Famed for its durability and usage in high-stress applications, titanium is what many view to be the space-age wonder metal that cars of the future will be made of. And this may soon be a reality, with raw titanium products like titanium powder expected to reach prices as low as $427 per kilogram, according to SmarTech publishing. Bit by bit, car manufacturers are incorporating titanium into their fabrication processes. Helped by advanced technologies like additive manufacturing, titanium innovations in auto design are likely going to become more commonplace in the near future.
Lightweight space-saving suspension springs
Car manufacturers have been attempting to decrease the weight and space cost of springs for decades. Now that titanium is a lot more affordable, it presents itself as the perfect main ingredient for the ideal spring alloy. Prototypes that made use of titanium springs showed that one could minimize their form factor significantly, and they can be up to 70 percent lighter than common steel springs.
Such a reduction frees manufacturers up to explore more novel design concepts. Appended by things such as titanium valves, they can decrease the size of the springs even further. This is because the vehicle will be able to stand up to the forces of higher speeds.
Titanium in car bodies
Titanium-bodied cars have been speculated since the technological utility of the metal entered popular conception. But only recently have we started to see innovators realizing the design. Italian car designer Icona was one such innovator when they unveiled their fully titanium-bodied car concept in 2016. However, experts criticized just how practical such a design would be. And indeed, for over $2.7 million, it was clearly unfit for widespread commercial release.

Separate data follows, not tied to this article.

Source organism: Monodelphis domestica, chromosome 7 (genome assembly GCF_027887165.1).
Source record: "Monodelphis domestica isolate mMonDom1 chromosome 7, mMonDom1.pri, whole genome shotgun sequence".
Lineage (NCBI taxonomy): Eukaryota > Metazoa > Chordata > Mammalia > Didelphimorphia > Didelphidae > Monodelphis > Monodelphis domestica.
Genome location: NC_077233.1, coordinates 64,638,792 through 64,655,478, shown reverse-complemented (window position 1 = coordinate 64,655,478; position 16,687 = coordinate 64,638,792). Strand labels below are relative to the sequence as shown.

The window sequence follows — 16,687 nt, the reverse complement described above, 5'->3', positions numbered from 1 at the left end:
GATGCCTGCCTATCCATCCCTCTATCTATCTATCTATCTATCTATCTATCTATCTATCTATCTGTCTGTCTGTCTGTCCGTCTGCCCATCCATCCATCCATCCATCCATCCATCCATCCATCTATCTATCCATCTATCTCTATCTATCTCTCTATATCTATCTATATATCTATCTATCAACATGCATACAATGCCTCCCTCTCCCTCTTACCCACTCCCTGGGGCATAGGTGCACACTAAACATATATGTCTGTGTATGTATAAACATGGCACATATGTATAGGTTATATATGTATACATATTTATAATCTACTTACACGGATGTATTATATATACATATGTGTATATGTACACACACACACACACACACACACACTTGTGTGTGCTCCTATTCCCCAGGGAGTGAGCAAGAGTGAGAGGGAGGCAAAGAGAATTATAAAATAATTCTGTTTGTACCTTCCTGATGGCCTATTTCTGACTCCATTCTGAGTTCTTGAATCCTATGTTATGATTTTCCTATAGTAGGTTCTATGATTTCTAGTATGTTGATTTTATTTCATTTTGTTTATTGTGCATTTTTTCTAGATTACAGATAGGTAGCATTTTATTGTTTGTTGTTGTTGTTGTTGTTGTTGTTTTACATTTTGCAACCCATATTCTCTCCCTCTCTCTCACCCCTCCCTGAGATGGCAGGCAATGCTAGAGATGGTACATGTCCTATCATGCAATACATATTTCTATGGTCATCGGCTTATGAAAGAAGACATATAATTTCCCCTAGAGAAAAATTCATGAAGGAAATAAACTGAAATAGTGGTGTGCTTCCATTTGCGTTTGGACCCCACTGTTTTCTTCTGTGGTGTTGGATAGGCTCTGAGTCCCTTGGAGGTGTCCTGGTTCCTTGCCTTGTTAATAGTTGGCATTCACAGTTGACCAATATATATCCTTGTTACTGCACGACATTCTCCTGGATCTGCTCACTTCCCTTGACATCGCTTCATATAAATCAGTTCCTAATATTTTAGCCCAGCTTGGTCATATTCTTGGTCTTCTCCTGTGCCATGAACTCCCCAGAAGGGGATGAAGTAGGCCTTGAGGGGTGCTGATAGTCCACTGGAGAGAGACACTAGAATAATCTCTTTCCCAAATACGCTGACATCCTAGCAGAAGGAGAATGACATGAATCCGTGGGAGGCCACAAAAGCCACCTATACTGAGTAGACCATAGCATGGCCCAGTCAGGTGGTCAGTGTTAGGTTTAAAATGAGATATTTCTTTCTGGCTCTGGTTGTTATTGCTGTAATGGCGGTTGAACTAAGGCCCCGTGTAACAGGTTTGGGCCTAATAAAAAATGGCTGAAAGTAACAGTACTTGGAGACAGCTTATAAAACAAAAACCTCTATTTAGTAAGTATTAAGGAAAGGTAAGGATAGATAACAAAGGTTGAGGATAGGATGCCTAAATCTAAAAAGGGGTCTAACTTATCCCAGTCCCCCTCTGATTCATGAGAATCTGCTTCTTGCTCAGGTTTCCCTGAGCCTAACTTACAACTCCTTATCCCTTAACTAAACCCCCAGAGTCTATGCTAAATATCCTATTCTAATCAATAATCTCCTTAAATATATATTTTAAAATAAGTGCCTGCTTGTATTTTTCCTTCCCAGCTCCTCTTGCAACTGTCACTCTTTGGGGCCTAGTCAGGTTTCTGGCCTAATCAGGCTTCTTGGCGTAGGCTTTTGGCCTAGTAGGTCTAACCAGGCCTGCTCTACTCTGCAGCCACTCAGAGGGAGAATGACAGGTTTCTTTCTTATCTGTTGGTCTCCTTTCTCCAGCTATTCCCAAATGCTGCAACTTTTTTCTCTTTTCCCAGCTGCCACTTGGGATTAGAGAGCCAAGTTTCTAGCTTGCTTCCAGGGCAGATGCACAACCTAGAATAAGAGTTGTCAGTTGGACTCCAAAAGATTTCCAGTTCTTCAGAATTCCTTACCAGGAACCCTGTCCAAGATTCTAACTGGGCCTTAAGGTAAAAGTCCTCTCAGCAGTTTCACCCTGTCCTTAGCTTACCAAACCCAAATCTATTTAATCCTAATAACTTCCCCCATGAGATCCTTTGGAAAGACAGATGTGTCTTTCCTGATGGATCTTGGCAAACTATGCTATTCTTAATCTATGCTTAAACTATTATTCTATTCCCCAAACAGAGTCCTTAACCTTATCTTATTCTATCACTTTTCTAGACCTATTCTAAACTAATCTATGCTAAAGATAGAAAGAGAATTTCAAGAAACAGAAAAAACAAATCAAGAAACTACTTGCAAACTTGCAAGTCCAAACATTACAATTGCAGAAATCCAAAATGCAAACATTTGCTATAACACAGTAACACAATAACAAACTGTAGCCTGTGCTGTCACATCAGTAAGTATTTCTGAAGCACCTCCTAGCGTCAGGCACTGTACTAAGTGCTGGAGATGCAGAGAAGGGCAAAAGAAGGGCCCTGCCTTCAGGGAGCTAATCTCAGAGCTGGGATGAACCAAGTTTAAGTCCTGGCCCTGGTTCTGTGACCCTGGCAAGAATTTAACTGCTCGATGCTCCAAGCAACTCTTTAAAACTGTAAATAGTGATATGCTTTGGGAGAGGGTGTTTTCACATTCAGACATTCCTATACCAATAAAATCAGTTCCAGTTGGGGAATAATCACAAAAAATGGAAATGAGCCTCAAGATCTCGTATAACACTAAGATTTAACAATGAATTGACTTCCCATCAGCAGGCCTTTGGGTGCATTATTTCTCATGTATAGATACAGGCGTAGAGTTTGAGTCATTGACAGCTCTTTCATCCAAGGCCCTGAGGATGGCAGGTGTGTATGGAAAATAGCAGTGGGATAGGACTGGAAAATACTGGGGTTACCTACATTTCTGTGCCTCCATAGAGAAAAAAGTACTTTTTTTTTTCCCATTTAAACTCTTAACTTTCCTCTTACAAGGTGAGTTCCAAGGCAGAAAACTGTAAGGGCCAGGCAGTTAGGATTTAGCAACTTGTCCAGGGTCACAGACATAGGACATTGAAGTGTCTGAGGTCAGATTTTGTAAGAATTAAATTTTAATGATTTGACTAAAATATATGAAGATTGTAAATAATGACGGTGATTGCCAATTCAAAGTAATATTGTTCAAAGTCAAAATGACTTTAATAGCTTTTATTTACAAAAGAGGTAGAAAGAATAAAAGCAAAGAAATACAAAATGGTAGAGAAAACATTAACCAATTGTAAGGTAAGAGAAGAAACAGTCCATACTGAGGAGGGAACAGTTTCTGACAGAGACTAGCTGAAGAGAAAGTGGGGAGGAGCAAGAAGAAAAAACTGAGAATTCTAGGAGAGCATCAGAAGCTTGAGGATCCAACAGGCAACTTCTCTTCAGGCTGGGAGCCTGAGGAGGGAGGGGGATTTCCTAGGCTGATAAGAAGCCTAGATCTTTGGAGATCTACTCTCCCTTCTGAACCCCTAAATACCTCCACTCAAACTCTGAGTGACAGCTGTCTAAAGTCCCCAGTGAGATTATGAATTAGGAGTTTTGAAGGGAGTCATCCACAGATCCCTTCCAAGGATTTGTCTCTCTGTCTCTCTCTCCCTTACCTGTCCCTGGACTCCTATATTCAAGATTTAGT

But the years since then have seen gradual yet steady strides towards practical titanium car bodies. McLaren, for example, has been using 3D printed titanium supports and linkages in their carbon-fibre 720S sports car. Designs have moved from experimental to luxury, and may soon move to more mainstream commercial availability. Now, products like titanium metal sheet have reached all time low prices in the decades since the first titanium car bodies were dreamed up. With the innovations of companies like McLaren, we can expect many other large manufacturers to come out with their own ways of incorporating titanium to car bodies in the years to come.
Titanium in exhaust systems
Titanium exhausts used to be a feature exclusive to cars from upper trim levels. But as they become increasingly available for mid-high models, the future is looking very bright for titanium’s incorporation into car designs at every price range. Just as with springs, titanium exhaust systems can be nearly 70 percent lighter than their steel counterparts. In addition, it’s much more resistant to corrosion than traditional stainless steel, ensuring a much longer lifespan before needing replacement.
While titanium has remarkable properties, a main challenge that arises is the fact that you can’t fabricate parts made out of it. The unprecedented availability of the metal has certainly made more innovations possible. But their integration into commercially available vehicles will depend on how fast innovators can harmonize titanium with other materials in their designs.